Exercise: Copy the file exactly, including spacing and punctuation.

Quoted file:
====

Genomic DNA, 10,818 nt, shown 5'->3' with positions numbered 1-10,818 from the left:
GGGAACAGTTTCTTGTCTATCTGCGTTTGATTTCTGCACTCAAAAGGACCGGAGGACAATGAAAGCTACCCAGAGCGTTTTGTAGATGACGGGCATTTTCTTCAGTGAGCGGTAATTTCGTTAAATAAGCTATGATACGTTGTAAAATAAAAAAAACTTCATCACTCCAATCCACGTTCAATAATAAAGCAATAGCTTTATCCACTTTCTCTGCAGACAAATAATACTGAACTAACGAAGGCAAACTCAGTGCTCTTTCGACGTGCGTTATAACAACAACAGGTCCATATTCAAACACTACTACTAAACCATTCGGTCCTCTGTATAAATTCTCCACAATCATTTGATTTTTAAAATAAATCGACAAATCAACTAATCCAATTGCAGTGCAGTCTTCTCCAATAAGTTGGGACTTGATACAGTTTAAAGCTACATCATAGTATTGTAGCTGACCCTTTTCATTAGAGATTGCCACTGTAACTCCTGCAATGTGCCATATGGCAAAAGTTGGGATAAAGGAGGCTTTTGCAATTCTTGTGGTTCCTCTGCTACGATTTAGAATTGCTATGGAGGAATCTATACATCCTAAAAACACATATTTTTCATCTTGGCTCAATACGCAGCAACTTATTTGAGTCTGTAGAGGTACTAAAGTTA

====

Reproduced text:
Genomic DNA, 10,818 nt, shown 5'->3' with positions numbered 1-10,818 from the left:
GGGAACAGTTTCTTGTCTATCTGCGTTTGATTTCTGCACTCAAAAGGACCGGAGGACAATGAAAGCTACCCAGAGCGTTTTGTAGATGACGGGCATTTTCTTCAGTGAGCGGTAATTTCGTTAAATAAGCTATGATACGTTGTAAAATAAAAAAAACTTCATCACTCCAATCCACGTTCAATAATAAAGCAATAGCTTTATCCACTTTCTCTGCAGACAAATAATACTGAACTAACGAAGGCAAACTCAGTGCTCTTTCGACGTGCGTTATAACAACAACAGGTCCATATTCAAACACTACTACTAAACCATTCGGTCCTCTGTATAAATTCTCCACAATCATTTGATTTTTAAAATAAATCGACAAATCAACTAATCCAATTGCAGTGCAGTCTTCTCCAATAAGTTGGGACTTGATACAGTTTAAAGCTACATCATAGTATTGTAGCTGACCCTTTTCATTAGAGATTGCCACTGTAACTCCTGCAATGTGCCATATGGCAAAAGTTGGGATAAAGGAGGCTTTTGCAATTCTTGTGGTTCCTCTGCTACGATTTAGAATTGCTATGGAGGAATCTATACATCCTAAAAACACATATTTTTCATCTTGGCTCAATACGCAGCAACTTATTTGAGTCTGTAGAGGTACTAAAGTTA